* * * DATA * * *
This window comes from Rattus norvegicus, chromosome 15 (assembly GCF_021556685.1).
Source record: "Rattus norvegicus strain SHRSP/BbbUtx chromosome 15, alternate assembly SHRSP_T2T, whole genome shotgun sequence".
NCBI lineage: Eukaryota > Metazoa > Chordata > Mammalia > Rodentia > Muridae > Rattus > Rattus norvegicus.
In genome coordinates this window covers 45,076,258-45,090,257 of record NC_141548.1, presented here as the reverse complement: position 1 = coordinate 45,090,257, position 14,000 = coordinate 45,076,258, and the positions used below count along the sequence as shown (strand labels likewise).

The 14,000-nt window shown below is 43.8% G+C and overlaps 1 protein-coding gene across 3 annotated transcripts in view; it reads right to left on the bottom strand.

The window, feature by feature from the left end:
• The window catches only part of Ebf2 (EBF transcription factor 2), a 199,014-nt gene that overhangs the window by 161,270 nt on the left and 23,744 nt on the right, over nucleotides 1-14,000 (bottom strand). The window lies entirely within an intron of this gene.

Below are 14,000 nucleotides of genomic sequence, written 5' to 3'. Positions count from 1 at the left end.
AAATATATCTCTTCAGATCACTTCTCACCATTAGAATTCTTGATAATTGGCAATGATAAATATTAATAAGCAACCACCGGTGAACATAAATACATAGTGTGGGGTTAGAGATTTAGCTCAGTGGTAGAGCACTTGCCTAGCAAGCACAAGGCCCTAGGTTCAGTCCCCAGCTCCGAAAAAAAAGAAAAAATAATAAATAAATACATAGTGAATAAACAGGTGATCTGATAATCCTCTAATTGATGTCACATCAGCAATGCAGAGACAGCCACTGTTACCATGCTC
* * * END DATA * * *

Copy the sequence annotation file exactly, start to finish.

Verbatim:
This window comes from Rattus norvegicus, chromosome 15 (assembly GCF_021556685.1).
Source record: "Rattus norvegicus strain SHRSP/BbbUtx chromosome 15, alternate assembly SHRSP_T2T, whole genome shotgun sequence".
NCBI lineage: Eukaryota > Metazoa > Chordata > Mammalia > Rodentia > Muridae > Rattus > Rattus norvegicus.
In genome coordinates this window covers 45,076,258-45,090,257 of record NC_141548.1, presented here as the reverse complement: position 1 = coordinate 45,090,257, position 14,000 = coordinate 45,076,258, and the positions used below count along the sequence as shown (strand labels likewise).

The 14,000-nt window shown below is 43.8% G+C and overlaps 1 protein-coding gene across 3 annotated transcripts in view; it reads right to left on the bottom strand.

The window, feature by feature from the left end:
• The window catches only part of Ebf2 (EBF transcription factor 2), a 199,014-nt gene that overhangs the window by 161,270 nt on the left and 23,744 nt on the right, over nucleotides 1-14,000 (bottom strand). The window lies entirely within an intron of this gene.

Below are 14,000 nucleotides of genomic sequence, written 5' to 3'. Positions count from 1 at the left end.
AAATATATCTCTTCAGATCACTTCTCACCATTAGAATTCTTGATAATTGGCAATGATAAATATTAATAAGCAACCACCGGTGAACATAAATACATAGTGTGGGGTTAGAGATTTAGCTCAGTGGTAGAGCACTTGCCTAGCAAGCACAAGGCCCTAGGTTCAGTCCCCAGCTCCGAAAAAAAAGAAAAAATAATAAATAAATACATAGTGAATAAACAGGTGATCTGATAATCCTCTAATTGATGTCACATCAGCAATGCAGAGACAGCCACTGTTACCATGCTC